Bill to Strengthen Freedom of Information Law is Signed

People Suing to Obtain Information May Be Able to Recover Costs

Senator Patrick M. Gallivan (R-C-I, Elma) announces a new law will make it easier for citizens and organizations suing to obtain information from state and local governments under New York’s Freedom of Information Law (FOIL) to recover legal fees.  Senator Gallivan and Assemblymember Amy Paulin sponsored the bill (S.2392A/A2750A) in the Legislature and Governor Cuomo signed it earlier this week.

“This legislation strengthens the Freedom of Information Law and will lead to more openness and greater transparency by encouraging compliance by government agencies,” Gallivan said.  “People and organizations seeking public information should not face exorbitant legal fees when they are wrongly denied access to public records.”

 The new law requires that judges award attorney fees to people or parties forced to sue when a state agency or a local government wrongly denies access to public documents.  Judicial proceedings to challenge an agency’s denial of disclosure can be costly in both time and money.  Often, people simply cannot afford to take a government agency to trial in order to exercise their right to access public information.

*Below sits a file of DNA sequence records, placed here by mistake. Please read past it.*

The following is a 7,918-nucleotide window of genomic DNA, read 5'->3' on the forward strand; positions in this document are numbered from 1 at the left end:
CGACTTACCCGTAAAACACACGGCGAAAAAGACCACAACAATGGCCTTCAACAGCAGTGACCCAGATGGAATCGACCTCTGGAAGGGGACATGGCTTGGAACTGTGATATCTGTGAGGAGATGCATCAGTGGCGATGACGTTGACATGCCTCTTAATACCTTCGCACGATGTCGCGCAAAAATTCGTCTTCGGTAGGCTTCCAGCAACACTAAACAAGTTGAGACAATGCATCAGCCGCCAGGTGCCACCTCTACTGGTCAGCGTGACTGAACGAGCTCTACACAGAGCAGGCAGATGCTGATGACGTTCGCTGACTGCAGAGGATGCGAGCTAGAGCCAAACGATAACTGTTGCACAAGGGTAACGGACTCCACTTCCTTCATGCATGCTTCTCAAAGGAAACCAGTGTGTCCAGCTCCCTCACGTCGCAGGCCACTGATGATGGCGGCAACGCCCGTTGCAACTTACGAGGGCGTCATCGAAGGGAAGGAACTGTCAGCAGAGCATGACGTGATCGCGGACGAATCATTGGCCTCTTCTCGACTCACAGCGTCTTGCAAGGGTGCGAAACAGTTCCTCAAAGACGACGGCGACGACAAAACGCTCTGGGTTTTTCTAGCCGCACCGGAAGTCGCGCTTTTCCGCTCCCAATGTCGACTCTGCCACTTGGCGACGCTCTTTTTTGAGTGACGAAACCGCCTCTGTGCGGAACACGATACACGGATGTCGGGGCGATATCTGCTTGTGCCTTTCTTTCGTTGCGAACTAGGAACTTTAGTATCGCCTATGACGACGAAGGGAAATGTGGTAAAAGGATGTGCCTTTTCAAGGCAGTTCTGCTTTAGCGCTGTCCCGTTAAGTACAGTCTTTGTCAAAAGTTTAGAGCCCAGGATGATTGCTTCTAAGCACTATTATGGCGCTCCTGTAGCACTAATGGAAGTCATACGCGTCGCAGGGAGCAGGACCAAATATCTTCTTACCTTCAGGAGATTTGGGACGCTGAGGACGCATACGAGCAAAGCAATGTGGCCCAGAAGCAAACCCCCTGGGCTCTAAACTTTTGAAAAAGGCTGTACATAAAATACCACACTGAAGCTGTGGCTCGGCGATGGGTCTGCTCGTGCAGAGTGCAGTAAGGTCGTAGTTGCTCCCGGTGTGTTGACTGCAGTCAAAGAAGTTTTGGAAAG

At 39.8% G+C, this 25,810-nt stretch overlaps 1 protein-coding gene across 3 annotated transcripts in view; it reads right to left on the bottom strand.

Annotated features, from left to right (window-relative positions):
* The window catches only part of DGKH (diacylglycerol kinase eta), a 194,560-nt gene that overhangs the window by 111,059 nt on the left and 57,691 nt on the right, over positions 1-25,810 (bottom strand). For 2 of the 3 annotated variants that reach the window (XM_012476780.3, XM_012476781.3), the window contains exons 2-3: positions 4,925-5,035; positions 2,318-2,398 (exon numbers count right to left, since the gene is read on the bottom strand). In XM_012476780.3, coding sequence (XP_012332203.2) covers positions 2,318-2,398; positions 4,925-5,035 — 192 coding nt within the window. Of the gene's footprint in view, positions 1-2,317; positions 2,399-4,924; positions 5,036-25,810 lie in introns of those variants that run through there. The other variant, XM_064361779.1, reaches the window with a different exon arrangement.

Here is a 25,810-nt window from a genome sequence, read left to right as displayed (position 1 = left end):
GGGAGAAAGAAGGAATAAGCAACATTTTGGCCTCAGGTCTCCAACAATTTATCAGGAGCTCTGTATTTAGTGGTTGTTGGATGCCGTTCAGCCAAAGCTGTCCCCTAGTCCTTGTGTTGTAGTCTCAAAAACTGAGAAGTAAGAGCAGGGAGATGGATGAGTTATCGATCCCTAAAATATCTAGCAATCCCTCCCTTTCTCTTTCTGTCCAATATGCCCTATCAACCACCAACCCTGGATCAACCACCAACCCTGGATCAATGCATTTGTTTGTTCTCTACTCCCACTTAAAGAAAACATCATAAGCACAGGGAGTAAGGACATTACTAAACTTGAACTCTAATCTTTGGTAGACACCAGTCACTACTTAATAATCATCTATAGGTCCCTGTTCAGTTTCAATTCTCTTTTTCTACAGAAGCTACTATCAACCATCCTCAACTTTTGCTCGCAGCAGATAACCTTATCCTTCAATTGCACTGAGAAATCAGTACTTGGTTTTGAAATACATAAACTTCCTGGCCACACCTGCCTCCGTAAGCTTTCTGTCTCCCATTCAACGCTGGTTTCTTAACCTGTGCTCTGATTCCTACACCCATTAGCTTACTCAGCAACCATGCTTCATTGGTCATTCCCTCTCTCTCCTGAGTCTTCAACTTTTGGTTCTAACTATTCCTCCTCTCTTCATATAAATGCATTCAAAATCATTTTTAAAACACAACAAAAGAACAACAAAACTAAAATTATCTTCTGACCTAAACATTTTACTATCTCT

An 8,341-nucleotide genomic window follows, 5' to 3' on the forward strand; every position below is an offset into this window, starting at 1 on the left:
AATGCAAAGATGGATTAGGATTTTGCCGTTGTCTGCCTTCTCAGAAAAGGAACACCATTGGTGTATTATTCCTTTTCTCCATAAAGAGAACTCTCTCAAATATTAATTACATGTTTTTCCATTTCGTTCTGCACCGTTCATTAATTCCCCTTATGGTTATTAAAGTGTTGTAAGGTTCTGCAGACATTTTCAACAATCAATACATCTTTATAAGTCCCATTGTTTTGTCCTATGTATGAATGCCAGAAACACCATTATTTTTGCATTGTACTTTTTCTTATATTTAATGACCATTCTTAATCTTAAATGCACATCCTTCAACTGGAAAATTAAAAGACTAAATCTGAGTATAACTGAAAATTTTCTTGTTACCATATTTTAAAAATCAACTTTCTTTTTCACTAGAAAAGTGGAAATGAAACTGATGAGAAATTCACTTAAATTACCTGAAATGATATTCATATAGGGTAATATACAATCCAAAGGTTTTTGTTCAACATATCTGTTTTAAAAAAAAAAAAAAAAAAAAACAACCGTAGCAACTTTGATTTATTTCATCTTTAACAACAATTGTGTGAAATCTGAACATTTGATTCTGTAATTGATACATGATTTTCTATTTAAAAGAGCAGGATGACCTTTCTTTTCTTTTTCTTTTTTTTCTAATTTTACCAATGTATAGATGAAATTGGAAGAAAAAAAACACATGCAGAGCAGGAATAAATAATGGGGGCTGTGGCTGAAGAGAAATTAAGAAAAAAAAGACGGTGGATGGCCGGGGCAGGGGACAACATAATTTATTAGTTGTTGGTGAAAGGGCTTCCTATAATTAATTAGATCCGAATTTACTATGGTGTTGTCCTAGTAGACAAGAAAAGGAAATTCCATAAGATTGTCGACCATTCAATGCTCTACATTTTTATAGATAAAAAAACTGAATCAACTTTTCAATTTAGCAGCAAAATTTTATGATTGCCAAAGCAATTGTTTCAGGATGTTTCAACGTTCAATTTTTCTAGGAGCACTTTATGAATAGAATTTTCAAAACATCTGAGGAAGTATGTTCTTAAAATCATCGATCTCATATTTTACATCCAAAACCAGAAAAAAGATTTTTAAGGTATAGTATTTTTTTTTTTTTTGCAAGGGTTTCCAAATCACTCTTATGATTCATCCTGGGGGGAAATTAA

The law permits a court to award attorney fees when a person denied access has “substantially prevailed” and when the agency failed to respond within the statutory time limit or when the court finds the agency had no reasonable basis for denying access.

“This new law is a real advance for state and local government transparency in New York,”   said John Kaehny, Executive Director of watchdog group Reinvent Albany, which led a two-year campaign for the bill.  “This shows us that Albany can move forward and can make government more accountable to the public."